Cargill research: UK consumers dissatisfied with sweetener options
“This research suggests that in the UK, people are not completely satisfied with the artificial sweetener options currently available and that new stevia-based sweeteners are likely to be received positively when they become available in the UK later this year,” the companies’ said.
The research isolated two types of potential stevia consumers: the ‘proactively healthy’ and ‘sweetener treaters’. The first group, “actively seek to lead a healthy lifestyle and are constantly seeking to lose or manage their weight”.
The second are interested in indulgence foods with low-calorie sweeteners like Cargill’s Truvia version to assist them in removing feelings of guilt.
“For the ‘proactively healthy’ group in particular, the current sweeteners on the market fail to meet their needs,” they said.
“Even though they predominantly choose and use sweeteners in their daily diet, they say they are compromising their principles by having to use an artificial product in a bid to be healthy because there is currently no plant-based alternative offering.”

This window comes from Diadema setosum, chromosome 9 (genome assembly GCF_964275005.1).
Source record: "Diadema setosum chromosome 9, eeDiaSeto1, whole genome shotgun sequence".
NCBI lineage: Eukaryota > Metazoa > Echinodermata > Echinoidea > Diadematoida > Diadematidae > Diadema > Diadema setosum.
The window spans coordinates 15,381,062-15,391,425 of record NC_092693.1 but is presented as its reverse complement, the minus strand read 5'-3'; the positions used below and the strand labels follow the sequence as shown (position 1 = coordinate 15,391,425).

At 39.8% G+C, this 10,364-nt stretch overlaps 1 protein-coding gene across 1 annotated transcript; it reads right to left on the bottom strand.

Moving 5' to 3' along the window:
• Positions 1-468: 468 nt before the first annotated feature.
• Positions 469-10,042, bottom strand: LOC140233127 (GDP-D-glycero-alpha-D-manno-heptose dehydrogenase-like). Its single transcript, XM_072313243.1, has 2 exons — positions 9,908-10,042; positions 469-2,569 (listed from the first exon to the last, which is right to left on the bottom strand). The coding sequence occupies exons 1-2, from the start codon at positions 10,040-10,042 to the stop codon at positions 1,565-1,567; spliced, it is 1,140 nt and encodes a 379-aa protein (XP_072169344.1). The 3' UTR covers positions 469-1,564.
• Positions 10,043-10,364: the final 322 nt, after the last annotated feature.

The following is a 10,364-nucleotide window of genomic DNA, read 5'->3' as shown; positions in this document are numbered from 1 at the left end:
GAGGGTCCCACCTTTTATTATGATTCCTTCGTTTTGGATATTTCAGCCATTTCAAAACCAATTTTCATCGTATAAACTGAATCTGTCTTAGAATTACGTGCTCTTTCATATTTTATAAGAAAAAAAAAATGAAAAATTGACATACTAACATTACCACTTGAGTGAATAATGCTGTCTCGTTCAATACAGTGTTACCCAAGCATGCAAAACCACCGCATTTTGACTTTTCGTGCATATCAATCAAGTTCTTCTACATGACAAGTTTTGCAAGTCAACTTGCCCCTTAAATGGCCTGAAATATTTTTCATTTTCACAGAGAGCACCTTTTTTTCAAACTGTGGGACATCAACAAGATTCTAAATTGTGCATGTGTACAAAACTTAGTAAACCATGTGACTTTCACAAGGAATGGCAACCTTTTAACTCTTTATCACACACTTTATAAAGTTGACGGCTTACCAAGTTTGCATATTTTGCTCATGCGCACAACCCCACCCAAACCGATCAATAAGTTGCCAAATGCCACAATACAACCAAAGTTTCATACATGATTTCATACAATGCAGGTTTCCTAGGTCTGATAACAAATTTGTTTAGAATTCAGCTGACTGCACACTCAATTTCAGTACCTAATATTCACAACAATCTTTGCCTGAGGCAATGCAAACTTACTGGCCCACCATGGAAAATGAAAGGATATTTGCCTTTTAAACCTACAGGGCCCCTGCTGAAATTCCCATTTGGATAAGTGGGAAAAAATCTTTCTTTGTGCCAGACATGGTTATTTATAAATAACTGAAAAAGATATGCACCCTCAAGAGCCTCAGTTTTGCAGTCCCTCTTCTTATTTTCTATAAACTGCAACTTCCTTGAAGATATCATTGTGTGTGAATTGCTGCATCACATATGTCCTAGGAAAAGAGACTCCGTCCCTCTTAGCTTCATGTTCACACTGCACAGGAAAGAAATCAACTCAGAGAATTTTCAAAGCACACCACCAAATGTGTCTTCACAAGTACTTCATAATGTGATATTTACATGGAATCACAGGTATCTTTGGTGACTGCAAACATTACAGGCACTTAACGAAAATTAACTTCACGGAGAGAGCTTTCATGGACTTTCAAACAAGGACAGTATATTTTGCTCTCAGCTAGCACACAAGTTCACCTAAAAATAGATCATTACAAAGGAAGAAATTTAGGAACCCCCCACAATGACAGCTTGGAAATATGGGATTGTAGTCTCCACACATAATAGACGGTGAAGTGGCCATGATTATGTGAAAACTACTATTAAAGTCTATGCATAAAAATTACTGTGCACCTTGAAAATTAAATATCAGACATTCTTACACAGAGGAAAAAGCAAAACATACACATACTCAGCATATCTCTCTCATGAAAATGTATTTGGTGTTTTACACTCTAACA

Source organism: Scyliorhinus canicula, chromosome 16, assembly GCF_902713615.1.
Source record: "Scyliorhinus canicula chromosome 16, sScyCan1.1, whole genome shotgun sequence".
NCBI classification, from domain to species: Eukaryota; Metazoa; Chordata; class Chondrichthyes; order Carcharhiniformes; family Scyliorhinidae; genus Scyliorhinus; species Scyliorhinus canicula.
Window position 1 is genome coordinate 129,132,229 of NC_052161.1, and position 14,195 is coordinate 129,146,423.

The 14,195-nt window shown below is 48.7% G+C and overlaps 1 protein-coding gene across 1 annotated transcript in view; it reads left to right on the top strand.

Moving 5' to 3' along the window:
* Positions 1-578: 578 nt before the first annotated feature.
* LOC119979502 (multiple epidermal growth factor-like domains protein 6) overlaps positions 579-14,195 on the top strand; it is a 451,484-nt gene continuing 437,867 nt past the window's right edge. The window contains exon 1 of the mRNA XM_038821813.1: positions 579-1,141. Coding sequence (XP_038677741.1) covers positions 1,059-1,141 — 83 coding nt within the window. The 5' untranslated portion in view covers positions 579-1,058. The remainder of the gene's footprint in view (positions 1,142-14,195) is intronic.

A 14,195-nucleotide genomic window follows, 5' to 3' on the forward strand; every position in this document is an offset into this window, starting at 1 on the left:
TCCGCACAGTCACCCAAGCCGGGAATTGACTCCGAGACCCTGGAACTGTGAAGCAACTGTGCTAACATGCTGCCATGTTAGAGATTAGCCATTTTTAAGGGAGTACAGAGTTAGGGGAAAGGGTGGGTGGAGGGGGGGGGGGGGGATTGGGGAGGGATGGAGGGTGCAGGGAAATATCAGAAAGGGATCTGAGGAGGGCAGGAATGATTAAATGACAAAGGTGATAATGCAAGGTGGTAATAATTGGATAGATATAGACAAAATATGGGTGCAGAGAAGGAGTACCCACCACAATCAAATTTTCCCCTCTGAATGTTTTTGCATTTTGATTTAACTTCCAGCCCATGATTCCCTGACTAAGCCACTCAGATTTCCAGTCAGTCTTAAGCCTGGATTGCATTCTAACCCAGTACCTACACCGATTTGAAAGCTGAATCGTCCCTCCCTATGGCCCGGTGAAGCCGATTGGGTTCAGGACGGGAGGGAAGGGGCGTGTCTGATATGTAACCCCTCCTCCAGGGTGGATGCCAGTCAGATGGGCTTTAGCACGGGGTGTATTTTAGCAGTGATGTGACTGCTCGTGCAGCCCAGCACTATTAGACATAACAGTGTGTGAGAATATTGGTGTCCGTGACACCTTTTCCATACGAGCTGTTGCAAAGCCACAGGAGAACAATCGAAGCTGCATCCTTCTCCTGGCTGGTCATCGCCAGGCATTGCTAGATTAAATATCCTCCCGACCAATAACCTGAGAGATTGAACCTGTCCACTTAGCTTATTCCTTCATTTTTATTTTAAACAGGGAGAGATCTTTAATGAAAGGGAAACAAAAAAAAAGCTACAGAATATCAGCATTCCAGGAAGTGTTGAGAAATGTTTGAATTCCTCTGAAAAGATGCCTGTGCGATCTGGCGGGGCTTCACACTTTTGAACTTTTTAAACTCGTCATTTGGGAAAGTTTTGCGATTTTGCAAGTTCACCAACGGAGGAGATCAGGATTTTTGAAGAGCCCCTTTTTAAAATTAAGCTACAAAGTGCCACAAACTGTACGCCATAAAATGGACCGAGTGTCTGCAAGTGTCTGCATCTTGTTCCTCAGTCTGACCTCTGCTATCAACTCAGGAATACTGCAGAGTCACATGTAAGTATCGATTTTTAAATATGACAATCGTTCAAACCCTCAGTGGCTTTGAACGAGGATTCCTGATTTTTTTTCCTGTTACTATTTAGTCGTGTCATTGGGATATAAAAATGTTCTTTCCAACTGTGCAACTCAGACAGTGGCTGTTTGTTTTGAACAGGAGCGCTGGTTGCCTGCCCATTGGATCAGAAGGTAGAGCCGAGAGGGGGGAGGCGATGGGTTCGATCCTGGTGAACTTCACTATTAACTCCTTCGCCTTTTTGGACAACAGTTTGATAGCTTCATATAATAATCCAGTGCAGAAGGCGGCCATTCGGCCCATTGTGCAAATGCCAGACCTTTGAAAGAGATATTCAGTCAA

Stevia is not yet approved in European markets bar France, but the European Commission recently approved it at committee level.
That prompted EC spokesperson Frederic Vincent to relay to FoodNavigator that stevia-fortified products could be on European shelves by, “early 2012” as long as there were no objections from the European Council and the European Parliament in the three-month scrutiny period that ends in October this year.
Commenting on the research, professor Robert Murray of the Department of Human Nutrition at Ohio State University said: “We are trying to achieve three goals: To cut added sugars and solid fats, to cut total calories and to promote the consumption of more nutrient rich foods. Truvia sweetener offers us a powerful tool to address all three in a family's diet because it goes to the heart of dietary choice, the taste of food. I'm excited to introduce it to people seeking to improve their nutrition."
Alternative sweeteners are worth about 20% of the total €384m UK sweeteners and sugar market in the UK, where one quarter of households use sugar alternatives.
The research can be found here.